How does Lee Enfield ejection actually work?

Bloke takes the ejector screw out of his Lee-Enfield No.4 to show that it’s not actually the ejector screw that deals with ejection of empty cases. In fact, it’s only necessary for ejecting live rounds, particularly when doing a pumping back-and-forth unload.

He explains how this can be so!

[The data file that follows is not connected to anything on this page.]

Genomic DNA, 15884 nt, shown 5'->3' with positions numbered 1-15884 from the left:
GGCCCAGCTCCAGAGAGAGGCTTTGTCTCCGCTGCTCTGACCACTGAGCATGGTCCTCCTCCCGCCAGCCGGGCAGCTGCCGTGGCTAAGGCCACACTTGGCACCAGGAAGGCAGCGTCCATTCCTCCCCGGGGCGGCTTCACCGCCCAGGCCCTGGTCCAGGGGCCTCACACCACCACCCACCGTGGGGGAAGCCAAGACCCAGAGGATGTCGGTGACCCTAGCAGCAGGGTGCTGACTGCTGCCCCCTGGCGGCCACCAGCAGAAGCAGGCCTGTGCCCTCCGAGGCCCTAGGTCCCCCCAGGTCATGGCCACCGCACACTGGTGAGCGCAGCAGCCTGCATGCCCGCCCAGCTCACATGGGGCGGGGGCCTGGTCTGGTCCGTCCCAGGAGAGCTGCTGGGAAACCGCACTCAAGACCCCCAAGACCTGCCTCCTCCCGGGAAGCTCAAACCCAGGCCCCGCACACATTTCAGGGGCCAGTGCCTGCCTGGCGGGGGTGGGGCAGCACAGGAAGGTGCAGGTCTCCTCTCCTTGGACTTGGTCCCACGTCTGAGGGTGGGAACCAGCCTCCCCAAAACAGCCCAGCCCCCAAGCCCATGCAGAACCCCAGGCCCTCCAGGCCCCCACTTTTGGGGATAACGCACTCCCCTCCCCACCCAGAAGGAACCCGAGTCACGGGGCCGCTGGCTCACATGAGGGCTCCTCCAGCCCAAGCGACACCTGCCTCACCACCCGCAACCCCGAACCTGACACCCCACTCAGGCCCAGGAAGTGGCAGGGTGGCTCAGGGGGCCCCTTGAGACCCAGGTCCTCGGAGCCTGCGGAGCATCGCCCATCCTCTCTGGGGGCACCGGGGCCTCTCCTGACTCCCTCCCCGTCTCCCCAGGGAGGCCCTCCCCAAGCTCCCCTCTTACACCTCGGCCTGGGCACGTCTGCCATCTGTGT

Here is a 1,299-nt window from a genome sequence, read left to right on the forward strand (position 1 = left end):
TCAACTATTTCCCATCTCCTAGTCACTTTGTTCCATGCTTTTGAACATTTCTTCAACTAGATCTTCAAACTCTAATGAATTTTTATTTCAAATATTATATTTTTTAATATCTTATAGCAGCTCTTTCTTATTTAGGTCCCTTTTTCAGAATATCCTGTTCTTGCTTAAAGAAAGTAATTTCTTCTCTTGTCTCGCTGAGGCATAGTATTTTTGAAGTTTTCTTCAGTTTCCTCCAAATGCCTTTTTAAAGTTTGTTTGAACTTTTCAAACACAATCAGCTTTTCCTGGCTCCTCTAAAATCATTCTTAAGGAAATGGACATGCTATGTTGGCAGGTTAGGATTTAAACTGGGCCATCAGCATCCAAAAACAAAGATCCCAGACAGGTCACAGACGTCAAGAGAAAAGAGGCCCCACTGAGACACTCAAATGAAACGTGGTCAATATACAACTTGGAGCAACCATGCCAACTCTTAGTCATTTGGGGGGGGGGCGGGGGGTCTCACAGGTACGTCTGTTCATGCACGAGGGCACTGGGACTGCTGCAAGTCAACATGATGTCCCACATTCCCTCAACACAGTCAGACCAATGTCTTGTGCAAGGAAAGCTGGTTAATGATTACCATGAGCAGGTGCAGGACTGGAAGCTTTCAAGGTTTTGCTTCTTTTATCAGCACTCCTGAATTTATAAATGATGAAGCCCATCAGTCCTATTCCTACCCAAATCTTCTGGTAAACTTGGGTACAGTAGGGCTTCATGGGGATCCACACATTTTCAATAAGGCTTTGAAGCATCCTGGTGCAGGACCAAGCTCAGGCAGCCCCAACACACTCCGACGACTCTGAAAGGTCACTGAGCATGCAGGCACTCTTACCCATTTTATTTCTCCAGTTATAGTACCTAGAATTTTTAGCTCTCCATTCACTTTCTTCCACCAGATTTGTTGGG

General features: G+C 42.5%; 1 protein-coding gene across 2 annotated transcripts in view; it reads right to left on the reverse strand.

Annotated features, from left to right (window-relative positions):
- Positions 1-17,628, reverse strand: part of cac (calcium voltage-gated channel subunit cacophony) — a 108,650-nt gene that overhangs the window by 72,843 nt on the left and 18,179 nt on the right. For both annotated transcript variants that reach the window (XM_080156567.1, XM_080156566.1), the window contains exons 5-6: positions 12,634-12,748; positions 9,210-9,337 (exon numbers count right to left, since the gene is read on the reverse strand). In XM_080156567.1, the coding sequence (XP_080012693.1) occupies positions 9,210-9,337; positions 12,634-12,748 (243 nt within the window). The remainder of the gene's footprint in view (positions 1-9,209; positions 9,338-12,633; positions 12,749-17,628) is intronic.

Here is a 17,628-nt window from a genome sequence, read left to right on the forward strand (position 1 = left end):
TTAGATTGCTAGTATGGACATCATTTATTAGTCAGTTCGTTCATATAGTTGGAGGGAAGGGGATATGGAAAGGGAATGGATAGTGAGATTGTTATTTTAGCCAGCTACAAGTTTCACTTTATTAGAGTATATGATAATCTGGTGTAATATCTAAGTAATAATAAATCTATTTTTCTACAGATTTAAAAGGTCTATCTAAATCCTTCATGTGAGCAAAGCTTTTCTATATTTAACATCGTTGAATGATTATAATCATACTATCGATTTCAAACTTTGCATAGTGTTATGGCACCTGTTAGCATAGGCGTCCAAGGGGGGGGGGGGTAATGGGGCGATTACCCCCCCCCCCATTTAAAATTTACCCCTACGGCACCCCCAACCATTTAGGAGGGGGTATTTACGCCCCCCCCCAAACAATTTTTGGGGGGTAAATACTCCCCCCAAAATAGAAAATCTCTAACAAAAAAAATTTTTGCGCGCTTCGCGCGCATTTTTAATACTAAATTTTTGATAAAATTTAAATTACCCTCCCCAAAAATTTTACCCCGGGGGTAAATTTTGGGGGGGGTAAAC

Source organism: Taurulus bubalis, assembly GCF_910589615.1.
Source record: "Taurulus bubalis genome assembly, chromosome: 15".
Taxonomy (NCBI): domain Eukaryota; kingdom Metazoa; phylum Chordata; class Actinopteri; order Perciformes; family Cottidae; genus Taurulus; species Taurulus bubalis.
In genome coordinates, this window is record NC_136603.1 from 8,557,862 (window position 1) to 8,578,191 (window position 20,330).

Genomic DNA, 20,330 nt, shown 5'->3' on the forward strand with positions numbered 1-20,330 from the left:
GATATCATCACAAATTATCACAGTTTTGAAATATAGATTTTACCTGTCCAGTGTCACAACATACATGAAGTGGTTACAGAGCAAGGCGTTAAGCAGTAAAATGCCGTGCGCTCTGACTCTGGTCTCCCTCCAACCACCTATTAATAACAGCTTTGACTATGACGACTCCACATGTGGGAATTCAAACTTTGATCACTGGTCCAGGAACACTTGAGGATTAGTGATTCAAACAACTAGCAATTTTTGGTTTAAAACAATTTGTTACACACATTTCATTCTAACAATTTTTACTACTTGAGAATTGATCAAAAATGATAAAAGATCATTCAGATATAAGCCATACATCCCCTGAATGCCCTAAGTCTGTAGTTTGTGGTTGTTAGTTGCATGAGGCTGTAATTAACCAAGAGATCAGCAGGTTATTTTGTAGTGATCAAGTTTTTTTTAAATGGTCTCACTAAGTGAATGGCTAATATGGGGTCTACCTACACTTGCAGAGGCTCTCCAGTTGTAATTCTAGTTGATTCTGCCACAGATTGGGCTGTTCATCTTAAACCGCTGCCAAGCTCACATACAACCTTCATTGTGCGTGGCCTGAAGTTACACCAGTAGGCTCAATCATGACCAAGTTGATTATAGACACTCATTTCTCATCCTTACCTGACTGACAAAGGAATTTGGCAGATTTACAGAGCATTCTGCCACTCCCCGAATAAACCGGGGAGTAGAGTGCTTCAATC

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PS: The Textbook of Small Arms 1928, p. 43 describes the action correctly: “The ejector is a small screw which projects slightly into the bolt-way on the left side. On drawing back the bolt the back edge of the rim of the cartridge case catches against the end of this screw and is thrown out of the rifle to the right. In practice this action only takes place in the case of a bulletted round, when the case is held on the bolt face until the bullet is clear of the breech. An empty case, being shorter and therefore being clear of the bareel sooner, is normally thrown out to the right by action of its rim frictioning against the sloping portion of the groove hollowed out in the left side of the body immediately behind the breech.”

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